You can now add Oregon to the list of states suing Monsanto.


Last week Thursday, Oregon filed a lawsuit in Multnomah County Circuit Court, alleging that Monsanto has- for decades- been withholding information about the toxic effects of their products on humans, plants, and animals.

According to Oregon Live the suit “seeks at least $100 million in damages and cites ongoing cleanup costs at the Portland Harbor Superfund site as one example of the tens of millions in public resources being spent in response to Monsanto’s toxic products.”1

For their part, Monsanto has called the suit “baseless.”


The issue at hand is the development, production, and use of polychlorinated biphenyls or PCBs. We now know that PCBs can cause system-wide toxic effects on people and animals by disrupting or impairing the endocrine, neurologic, and reproductive systems. They are also “probable human carcinogens.” (The colorless compounds were used for decades in fire-retardants, paint products, electric devices and hydraulic oils until they were federally banned in 1979.)


But simply stopping their use doesn’t mean they just disappear from the environment; in fact, they are “one of several chemical pollutants found in sediment at the Portland Harbor.”2 They are hard to get rid of because they easily pass through the food chain. And because of that, Oregon wants Monsanto to clean up their mess.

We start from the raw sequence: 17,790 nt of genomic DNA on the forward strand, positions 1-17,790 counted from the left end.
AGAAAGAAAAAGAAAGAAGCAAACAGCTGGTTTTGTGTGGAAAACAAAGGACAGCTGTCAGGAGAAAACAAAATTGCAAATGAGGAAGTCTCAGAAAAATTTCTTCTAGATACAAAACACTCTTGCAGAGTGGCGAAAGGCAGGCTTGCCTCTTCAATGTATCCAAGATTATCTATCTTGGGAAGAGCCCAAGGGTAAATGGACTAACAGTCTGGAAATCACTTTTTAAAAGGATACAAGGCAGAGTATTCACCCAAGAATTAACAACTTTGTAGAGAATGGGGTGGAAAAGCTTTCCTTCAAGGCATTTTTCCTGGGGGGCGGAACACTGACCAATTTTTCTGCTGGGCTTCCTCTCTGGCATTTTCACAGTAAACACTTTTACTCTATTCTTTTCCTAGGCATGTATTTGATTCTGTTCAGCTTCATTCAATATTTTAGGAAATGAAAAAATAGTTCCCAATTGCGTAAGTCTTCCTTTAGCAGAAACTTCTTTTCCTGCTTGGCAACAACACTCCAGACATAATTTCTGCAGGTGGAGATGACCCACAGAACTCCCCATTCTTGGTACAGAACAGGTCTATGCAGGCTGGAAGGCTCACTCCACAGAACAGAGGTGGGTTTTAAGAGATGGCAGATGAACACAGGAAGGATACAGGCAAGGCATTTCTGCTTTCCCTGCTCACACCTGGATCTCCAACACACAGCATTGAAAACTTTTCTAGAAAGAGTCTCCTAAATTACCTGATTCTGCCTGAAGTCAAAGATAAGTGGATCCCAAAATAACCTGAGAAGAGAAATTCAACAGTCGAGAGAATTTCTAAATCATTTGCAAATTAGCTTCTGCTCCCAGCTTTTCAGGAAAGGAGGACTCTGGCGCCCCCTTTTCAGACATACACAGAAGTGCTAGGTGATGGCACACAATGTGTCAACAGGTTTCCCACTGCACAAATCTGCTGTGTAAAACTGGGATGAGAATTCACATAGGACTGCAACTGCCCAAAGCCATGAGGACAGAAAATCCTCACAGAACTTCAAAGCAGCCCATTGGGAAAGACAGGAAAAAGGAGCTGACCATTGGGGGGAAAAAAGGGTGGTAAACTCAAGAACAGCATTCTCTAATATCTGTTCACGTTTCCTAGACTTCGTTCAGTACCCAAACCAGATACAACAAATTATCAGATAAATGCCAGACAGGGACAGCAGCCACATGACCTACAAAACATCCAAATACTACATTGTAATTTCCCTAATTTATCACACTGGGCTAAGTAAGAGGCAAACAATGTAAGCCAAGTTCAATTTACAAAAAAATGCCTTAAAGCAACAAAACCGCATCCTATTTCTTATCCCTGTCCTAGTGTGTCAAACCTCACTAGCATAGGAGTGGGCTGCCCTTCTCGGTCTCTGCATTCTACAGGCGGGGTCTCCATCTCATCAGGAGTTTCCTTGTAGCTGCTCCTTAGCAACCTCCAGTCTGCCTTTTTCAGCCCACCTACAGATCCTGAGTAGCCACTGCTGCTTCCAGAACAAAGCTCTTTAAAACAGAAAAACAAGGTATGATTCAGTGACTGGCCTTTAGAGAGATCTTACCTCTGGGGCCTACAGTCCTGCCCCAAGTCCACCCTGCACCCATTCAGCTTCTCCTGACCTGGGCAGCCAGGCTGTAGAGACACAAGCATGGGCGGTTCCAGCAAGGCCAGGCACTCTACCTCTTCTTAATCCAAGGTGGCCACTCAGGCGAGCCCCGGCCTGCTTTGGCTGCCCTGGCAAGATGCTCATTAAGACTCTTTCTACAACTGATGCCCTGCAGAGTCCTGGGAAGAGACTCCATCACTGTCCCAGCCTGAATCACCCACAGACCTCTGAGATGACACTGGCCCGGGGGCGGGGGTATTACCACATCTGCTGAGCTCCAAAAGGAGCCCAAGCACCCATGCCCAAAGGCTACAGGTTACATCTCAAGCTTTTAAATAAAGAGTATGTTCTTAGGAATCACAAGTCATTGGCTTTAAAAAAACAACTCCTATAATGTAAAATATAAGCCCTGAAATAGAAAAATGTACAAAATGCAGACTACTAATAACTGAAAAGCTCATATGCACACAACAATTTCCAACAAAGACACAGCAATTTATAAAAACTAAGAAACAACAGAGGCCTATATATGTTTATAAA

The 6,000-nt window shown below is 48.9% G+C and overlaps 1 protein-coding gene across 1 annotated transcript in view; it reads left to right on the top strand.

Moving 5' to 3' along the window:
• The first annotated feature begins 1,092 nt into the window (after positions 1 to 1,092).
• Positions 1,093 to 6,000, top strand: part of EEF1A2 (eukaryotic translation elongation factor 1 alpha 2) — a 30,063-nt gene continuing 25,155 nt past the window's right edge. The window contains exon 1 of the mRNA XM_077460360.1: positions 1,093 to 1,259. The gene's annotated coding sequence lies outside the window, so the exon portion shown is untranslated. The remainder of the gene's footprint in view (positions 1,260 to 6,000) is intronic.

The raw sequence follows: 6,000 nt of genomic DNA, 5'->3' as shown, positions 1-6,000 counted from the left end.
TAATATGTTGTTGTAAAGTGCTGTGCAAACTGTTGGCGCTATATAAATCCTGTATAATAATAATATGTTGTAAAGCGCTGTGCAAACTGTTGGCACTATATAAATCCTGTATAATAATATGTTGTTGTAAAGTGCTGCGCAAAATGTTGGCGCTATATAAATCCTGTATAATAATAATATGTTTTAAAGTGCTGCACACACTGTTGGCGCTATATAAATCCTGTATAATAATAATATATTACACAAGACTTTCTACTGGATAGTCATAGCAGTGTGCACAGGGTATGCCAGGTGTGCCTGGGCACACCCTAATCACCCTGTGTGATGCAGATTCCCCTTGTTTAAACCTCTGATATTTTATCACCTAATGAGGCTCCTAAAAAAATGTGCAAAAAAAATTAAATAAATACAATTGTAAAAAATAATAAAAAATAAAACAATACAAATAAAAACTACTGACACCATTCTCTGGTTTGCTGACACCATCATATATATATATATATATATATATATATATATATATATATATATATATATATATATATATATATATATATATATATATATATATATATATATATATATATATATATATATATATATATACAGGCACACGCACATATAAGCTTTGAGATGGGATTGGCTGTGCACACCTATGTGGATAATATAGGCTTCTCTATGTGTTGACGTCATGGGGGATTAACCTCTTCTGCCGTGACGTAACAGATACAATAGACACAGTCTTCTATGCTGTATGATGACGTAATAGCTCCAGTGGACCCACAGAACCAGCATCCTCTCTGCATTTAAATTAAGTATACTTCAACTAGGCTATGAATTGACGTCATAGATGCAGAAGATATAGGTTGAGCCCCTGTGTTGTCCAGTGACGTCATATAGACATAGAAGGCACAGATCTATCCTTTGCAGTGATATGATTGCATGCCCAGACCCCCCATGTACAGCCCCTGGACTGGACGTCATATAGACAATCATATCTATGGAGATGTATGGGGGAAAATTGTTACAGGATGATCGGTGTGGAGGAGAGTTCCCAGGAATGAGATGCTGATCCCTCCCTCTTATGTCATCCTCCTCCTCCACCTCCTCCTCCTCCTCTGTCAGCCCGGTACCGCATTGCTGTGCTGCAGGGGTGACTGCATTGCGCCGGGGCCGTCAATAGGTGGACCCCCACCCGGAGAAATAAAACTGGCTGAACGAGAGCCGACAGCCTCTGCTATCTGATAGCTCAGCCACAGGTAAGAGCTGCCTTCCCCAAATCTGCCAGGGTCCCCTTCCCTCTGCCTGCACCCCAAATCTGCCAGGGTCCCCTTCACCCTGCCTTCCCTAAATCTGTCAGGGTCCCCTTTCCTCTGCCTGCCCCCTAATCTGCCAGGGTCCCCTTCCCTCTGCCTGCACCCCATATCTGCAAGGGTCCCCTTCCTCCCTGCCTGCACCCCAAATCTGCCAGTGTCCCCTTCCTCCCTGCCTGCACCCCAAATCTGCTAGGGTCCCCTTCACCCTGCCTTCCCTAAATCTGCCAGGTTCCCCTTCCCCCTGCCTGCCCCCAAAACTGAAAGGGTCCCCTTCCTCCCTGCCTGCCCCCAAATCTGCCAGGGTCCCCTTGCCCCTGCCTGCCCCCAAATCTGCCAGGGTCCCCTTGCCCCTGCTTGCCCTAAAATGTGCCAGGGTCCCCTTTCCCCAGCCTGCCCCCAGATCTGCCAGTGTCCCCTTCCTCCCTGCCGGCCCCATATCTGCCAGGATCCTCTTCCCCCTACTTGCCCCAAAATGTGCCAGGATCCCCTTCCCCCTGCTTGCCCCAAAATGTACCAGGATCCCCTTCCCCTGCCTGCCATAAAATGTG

“Oregon’s lawsuit, along with those filed by the state of Washington, eight West Coast cities including Portland and the Port of Portland in recent years, contends the company knew as early as 1937 that PCBs were extremely harmful.”3

However, Monsanto ignored that fact and replied in a statement, that they “voluntarily stopped producing PCBs more than 40 years ago and didn’t use or dispose of any PCBs in the state of Oregon.”4 (But by simply using them in the state they were effectively “disposing” of them in the state.)

But the suit goes even further than claiming Monsanto has known about the problem with PCBs, it also alleges that Monsanto created an internal team within the organization to deflect criticism about PCBs in the 1960s.

It is expected to take 13 years to totally clean up the Portland Superfund site (which also lists the 10-mile contaminated stretch of the Willamette River as a top priority) and cost more than $1.05 billion.

Although the company called for the suits to be dismissed they are ongoing. We will update you as more information becomes available.

Sources and References

  1. Oregon Live, January 4, 2018.
  2. Oregon Live, January 4, 2018.
  3. Oregon Live, January 4, 2018.
  4. Oregon Live, January 4, 2018.